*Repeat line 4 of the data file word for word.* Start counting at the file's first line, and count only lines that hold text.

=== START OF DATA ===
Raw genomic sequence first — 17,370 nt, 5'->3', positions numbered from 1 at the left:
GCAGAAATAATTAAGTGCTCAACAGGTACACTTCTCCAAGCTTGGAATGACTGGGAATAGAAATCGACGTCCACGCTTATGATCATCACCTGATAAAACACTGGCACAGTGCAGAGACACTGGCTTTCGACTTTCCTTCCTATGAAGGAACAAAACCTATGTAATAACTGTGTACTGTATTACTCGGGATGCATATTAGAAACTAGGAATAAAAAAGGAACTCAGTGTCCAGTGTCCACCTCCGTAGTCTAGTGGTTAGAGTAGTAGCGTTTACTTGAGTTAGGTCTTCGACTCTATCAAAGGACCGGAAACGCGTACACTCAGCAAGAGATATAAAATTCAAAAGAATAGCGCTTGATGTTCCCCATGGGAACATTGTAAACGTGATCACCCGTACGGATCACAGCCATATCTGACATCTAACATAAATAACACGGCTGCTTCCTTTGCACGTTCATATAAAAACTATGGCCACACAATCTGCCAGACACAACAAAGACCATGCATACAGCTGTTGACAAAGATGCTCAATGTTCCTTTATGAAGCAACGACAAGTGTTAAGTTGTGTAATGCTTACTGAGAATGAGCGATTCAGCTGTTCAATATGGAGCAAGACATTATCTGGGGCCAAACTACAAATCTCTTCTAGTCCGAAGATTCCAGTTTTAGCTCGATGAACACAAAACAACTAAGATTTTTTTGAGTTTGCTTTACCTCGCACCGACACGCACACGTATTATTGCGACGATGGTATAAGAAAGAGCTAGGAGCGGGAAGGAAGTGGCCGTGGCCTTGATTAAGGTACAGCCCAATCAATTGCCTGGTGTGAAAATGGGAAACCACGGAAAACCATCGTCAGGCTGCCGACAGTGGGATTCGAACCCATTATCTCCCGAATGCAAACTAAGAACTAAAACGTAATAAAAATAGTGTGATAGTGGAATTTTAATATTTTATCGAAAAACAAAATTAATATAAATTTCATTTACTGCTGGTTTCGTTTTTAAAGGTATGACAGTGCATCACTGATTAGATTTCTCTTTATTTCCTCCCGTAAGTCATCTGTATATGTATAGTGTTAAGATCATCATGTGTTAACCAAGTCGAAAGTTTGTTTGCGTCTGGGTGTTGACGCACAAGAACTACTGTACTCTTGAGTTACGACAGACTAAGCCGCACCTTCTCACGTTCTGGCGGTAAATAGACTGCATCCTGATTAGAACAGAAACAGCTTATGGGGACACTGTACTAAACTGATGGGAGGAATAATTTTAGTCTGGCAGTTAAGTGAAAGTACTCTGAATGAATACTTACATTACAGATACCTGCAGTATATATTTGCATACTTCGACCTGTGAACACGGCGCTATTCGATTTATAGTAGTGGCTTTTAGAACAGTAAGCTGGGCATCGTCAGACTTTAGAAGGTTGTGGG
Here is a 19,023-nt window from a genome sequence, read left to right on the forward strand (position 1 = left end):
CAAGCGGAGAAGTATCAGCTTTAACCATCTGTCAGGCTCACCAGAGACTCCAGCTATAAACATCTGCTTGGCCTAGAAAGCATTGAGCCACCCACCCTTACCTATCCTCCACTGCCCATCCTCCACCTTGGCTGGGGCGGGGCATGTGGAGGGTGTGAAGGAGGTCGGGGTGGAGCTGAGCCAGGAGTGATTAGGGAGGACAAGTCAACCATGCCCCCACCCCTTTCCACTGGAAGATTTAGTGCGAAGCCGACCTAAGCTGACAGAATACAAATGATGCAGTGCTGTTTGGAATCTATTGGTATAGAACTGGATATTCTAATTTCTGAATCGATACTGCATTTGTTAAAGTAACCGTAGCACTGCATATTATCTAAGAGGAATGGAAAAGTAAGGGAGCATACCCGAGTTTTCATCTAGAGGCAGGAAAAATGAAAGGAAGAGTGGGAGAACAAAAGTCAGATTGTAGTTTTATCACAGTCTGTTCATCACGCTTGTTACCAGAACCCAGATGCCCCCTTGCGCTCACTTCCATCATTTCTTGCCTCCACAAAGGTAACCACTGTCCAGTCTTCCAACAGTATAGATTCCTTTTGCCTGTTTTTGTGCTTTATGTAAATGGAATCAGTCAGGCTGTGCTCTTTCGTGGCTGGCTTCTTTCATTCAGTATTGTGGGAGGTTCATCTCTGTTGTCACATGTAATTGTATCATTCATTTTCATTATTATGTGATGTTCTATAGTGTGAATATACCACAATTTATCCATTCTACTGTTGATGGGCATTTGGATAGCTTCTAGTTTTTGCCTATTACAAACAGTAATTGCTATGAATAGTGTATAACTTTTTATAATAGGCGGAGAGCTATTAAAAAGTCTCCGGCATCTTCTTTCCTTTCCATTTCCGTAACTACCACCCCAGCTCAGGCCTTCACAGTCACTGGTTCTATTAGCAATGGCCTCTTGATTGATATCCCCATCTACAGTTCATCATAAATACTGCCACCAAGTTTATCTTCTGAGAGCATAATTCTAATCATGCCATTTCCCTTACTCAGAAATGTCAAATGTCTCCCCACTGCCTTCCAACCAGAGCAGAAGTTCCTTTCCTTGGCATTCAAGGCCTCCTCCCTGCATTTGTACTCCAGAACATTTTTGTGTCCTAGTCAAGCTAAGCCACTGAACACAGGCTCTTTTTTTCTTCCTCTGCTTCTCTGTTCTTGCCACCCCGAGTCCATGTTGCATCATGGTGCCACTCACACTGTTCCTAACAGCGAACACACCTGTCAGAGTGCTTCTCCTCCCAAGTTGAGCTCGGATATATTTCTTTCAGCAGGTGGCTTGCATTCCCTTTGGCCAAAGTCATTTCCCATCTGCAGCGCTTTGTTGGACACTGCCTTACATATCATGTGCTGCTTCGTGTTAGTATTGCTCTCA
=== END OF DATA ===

CAAGCGGAGAAGTATCAGCTTTAACCATCTGTCAGGCTCACCAGAGACTCCAGCTATAAACATCTGCTTGGCCTAGAAAGCATTGAGCCACCCACCCTTACCTATCCTCCACTGCCCATCCTCCACCTTGGCTGGGGCGGGGCATGTGGAGGGTGTGAAGGAGGTCGGGGTGGAGCTGAGCCAGGAGTGATTAGGGAGGACAAGTCAACCATGCCCCCACCCCTTTCCACTGGAAGATTTAGTGCGAAGCCGACCTAAGCTGACAGAATACAAATGATGCAGTGCTGTTTGGAATCTATTGGTATAGAACTGGATATTCTAATTTCTGAATCGATACTGCATTTGTTAAAGTAACCGTAGCACTGCATATTATCTAAGAGGAATGGAAAAGTAAGGGAGCATACCCGAGTTTTCATCTAGAGGCAGGAAAAATGAAAGGAAGAGTGGGAGAACAAAAGTCAGATTGTAGTTTTATCACAGTCTGTTCATCACGCTTGTTACCAGAACCCAGATGCCCCCTTGCGCTCACTTCCATCATTTCTTGCCTCCACAAAGGTAACCACTGTCCAGTCTTCCAACAGTATAGATTCCTTTTGCCTGTTTTTGTGCTTTATGTAAATGGAATCAGTCAGGCTGTGCTCTTTCGTGGCTGGCTTCTTTCATTCAGTATTGTGGGAGGTTCATCTCTGTTGTCACATGTAATTGTATCATTCATTTTCATTATTATGTGATGTTCTATAGTGTGAATATACCACAATTTATCCATTCTACTGTTGATGGGCATTTGGATAGCTTCTAGTTTTTGCCTATTACAAACAGTAATTGCTATGAATAGTGTATAACTTTTTATAATAGGCGGAGAGCTATTAAAAAGTCTCCGGCATCTTCTTTCCTTTCCATTTCCGTAACTACCACCCCAGCTCAGGCCTTCACAGTCACTGGTTCTATTAGCAATGGCCTCTTGATTGATATCCCCATCTACAGTTCATCATAAATACTGCCACCAAGTTTATCTTCTGAGAGCATAATTCTAATCATGCCATTTCCCTTACTCAGAAATGTCAAATGTCTCCCCACTGCCTTCCAACCAGAGCAGAAGTTCCTTTCCTTGGCATTCAAGGCCTCCTCCCTGCATTTGTACTCCAGAACATTTTTGTGTCCTAGTCAAGCTAAGCCACTGAACACAGGCTCTTTTTTTCTTCCTCTGCTTCTCTGTTCTTGCCACCCCGAGTCCATGTTGCATCATGGTGCCACTCACACTGTTCCTAACAGCGAACACACCTGTCAGAGTGCTTCTCCTCCCAAGTTGAGCTCGGATATATTTCTTTCAGCAGGTGGCTTGCATTCCCTTTGGCCAAAGTCATTTCCCATCTGCAGCGCTTTGTTGGACACTGCCTTACATATCATGTGCTGCTTCGTGTTAGTATTGCTCTCA